StarLogo TNG: An Introduction to Game Development Andrew Begel Eric Klopfer University of California, Berkeley Massachusetts Institute of Technology abegel@cs.berkeley.edu klopfer@mit.edu December 24, 2004
Abstract The science of developing computer programs offers a rich educational experience that can help students gain uency with information technology. Unfortunately, while computers have become commonplace in schools, the practice of teaching programming is being squeezed out of high school and middle school curricula. We be-lieve that programming should be reintroduced to stu-dents, and that this can be done by focusing on video game construction, a compelling subject area for many students. Given the current expertise required to cre-ate a modern video game, new tools are needed to make this experience accessible to students. We have devel-oped StarLogo TNG, a visual programming- and 3D-based environment that enables students to easily pro-gram their own games. It uses graphical programming to ease the learning curve for programming, and 3D graph-ics to make the developed games more realistic. An ini-tial pilot study has shown that these innovations appeal to students, and in particular appeal to girls. 1 Introduction In today’s world, computer literacy is a required skill, just like the ability to read, write, do arithmetic, and communicate one’s ideas to others. In order to pre-pare children to enter this adult world, it is necessary to provide them instruction in the constructive use of computers. While many children already understand how to consume information with a computer (i.e. lis-ten to audio les, watch movies, or browse the web),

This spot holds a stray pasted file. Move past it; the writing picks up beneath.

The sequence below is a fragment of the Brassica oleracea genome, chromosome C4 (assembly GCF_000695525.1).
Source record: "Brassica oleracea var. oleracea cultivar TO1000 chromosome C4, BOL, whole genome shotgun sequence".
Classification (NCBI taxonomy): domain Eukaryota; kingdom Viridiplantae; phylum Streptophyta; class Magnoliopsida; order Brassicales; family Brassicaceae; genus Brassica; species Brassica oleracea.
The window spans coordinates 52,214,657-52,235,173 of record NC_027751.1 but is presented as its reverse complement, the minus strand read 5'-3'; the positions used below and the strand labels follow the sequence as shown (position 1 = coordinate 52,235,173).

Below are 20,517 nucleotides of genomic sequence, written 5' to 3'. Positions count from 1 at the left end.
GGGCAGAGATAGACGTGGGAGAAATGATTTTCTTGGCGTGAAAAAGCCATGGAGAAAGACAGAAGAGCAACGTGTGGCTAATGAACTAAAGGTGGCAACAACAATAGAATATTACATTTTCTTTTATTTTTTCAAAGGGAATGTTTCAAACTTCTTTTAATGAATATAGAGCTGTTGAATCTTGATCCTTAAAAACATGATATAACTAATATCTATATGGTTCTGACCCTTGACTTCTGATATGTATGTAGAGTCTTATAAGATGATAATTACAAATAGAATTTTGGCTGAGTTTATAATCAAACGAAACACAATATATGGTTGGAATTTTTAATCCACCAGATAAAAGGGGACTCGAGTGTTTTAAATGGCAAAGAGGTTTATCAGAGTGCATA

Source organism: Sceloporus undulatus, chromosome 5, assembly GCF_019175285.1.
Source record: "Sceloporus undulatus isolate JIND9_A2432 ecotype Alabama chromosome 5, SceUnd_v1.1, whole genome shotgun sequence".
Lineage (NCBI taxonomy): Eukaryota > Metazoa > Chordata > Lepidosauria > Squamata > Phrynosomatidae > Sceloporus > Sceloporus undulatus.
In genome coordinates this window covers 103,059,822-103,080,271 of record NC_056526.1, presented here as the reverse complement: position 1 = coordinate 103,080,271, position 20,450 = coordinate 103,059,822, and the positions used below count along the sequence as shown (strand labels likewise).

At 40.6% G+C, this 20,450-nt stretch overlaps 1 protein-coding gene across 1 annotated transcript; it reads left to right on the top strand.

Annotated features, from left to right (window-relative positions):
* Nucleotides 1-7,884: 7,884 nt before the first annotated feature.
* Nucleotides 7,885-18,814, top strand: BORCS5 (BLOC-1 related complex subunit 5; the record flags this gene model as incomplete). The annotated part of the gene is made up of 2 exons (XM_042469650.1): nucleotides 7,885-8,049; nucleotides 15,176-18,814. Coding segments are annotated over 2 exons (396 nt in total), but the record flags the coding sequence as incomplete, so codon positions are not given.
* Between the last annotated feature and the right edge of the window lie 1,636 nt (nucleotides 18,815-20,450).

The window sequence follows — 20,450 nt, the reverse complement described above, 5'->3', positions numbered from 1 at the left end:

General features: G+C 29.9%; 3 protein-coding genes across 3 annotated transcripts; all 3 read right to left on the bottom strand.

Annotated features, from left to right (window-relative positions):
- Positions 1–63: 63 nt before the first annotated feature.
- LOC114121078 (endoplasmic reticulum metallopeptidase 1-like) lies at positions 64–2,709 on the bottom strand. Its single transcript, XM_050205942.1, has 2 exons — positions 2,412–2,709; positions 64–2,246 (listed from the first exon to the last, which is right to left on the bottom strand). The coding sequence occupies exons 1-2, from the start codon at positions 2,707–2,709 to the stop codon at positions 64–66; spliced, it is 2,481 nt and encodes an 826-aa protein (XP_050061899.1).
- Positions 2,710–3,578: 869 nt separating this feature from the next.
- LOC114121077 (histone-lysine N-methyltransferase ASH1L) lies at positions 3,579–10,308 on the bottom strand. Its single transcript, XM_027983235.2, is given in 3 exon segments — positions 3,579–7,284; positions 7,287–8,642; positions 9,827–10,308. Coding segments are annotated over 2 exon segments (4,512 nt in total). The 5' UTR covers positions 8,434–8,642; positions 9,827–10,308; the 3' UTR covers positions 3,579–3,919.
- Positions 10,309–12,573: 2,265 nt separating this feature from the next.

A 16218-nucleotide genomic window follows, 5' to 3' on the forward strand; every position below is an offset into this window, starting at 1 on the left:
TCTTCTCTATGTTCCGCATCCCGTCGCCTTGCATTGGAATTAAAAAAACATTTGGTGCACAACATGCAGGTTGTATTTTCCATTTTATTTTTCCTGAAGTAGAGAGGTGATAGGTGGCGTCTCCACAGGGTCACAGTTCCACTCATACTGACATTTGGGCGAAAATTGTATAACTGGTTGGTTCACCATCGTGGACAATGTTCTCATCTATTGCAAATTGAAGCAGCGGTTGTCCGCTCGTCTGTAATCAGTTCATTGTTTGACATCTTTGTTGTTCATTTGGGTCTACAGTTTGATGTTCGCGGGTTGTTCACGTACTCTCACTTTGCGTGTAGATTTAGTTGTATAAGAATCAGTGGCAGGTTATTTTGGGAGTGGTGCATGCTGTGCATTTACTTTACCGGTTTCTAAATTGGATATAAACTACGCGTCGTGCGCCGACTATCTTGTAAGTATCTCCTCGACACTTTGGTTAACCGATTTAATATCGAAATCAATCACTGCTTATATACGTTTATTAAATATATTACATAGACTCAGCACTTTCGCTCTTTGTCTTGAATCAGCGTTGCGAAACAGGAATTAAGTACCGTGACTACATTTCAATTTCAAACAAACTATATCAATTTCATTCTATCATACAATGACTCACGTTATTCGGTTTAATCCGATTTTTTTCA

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they often do not get the chance to produce content (i.e. author their own home page, compose and play their own computer-based music, or produce their own home movie). In other words, when it comes to computers, children know how to “read,” but do not often know how to “write.” School activities tend to concentrate on obvious job skills, such as training with word proces-sors, spreadsheets and accessing databases. But to gain a real uency with technology, children require a new set of skills (Murnane & Levy 1996). In 1999 the Na-tional Academies of Science outlined a set of FITness skills (National Research Council 1999) that dened the ways in which students will need to be able to use infor-mation technologies for their personal and professional lives in the coming years. These skills include: Engage in sustained reasoning – Students have the ability to plan, design, execute and evaluate so-lutions to problems. Manage complexity/Expect the unexpected – Students are able to plan a project, design a solu-tion, respond to unexpected interactions/outcomes and diagnose what is needed for each task. Test a solution – Students determine the scope, na-ture and conditions under which a solution is in-tended to operate. A solution to a problem must be tested to determine that the solution is appropriate to the problem at hand. Organize and navigate information structures and evaluate information – Students have the ability to locate, assess and use relevant informa-tion.